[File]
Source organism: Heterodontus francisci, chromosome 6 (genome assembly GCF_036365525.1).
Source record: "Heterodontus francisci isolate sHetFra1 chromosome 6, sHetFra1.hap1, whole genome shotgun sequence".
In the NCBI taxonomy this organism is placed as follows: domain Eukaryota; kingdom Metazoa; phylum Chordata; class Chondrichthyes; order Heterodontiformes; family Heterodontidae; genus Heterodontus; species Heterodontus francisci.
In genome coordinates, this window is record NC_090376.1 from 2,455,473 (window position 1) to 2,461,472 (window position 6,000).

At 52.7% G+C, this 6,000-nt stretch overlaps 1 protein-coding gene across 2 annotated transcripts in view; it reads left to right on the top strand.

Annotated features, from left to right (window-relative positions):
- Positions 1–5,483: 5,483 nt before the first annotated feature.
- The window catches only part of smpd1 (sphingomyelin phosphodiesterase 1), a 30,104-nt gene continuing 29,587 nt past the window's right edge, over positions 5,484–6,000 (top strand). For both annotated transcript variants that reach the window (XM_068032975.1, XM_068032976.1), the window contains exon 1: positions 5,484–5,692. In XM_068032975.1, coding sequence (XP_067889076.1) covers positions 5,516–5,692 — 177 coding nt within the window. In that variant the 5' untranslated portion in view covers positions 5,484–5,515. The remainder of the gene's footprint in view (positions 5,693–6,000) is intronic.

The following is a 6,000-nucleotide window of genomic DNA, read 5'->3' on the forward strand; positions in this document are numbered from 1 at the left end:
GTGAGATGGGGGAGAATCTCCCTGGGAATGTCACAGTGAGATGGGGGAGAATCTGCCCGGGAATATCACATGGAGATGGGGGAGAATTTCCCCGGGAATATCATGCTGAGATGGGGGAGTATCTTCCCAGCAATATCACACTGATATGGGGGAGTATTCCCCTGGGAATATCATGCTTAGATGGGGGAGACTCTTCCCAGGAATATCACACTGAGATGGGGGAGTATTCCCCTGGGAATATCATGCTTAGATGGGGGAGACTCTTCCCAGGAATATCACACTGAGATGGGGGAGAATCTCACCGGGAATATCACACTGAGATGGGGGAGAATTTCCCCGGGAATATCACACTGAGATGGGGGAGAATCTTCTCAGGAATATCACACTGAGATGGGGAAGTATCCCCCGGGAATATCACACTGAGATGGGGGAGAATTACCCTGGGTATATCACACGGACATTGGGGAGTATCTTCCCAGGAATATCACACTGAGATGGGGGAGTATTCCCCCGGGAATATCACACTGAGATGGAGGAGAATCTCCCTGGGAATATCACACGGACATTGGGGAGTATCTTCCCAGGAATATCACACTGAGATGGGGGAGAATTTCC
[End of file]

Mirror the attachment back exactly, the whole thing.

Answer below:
Source organism: Heterodontus francisci, chromosome 6 (genome assembly GCF_036365525.1).
Source record: "Heterodontus francisci isolate sHetFra1 chromosome 6, sHetFra1.hap1, whole genome shotgun sequence".
In the NCBI taxonomy this organism is placed as follows: domain Eukaryota; kingdom Metazoa; phylum Chordata; class Chondrichthyes; order Heterodontiformes; family Heterodontidae; genus Heterodontus; species Heterodontus francisci.
In genome coordinates, this window is record NC_090376.1 from 2,455,473 (window position 1) to 2,461,472 (window position 6,000).

At 52.7% G+C, this 6,000-nt stretch overlaps 1 protein-coding gene across 2 annotated transcripts in view; it reads left to right on the top strand.

Annotated features, from left to right (window-relative positions):
- Positions 1–5,483: 5,483 nt before the first annotated feature.
- The window catches only part of smpd1 (sphingomyelin phosphodiesterase 1), a 30,104-nt gene continuing 29,587 nt past the window's right edge, over positions 5,484–6,000 (top strand). For both annotated transcript variants that reach the window (XM_068032975.1, XM_068032976.1), the window contains exon 1: positions 5,484–5,692. In XM_068032975.1, coding sequence (XP_067889076.1) covers positions 5,516–5,692 — 177 coding nt within the window. In that variant the 5' untranslated portion in view covers positions 5,484–5,515. The remainder of the gene's footprint in view (positions 5,693–6,000) is intronic.

The following is a 6,000-nucleotide window of genomic DNA, read 5'->3' on the forward strand; positions in this document are numbered from 1 at the left end:
GTGAGATGGGGGAGAATCTCCCTGGGAATGTCACAGTGAGATGGGGGAGAATCTGCCCGGGAATATCACATGGAGATGGGGGAGAATTTCCCCGGGAATATCATGCTGAGATGGGGGAGTATCTTCCCAGCAATATCACACTGATATGGGGGAGTATTCCCCTGGGAATATCATGCTTAGATGGGGGAGACTCTTCCCAGGAATATCACACTGAGATGGGGGAGTATTCCCCTGGGAATATCATGCTTAGATGGGGGAGACTCTTCCCAGGAATATCACACTGAGATGGGGGAGAATCTCACCGGGAATATCACACTGAGATGGGGGAGAATTTCCCCGGGAATATCACACTGAGATGGGGGAGAATCTTCTCAGGAATATCACACTGAGATGGGGAAGTATCCCCCGGGAATATCACACTGAGATGGGGGAGAATTACCCTGGGTATATCACACGGACATTGGGGAGTATCTTCCCAGGAATATCACACTGAGATGGGGGAGTATTCCCCCGGGAATATCACACTGAGATGGAGGAGAATCTCCCTGGGAATATCACACGGACATTGGGGAGTATCTTCCCAGGAATATCACACTGAGATGGGGGAGAATTTCC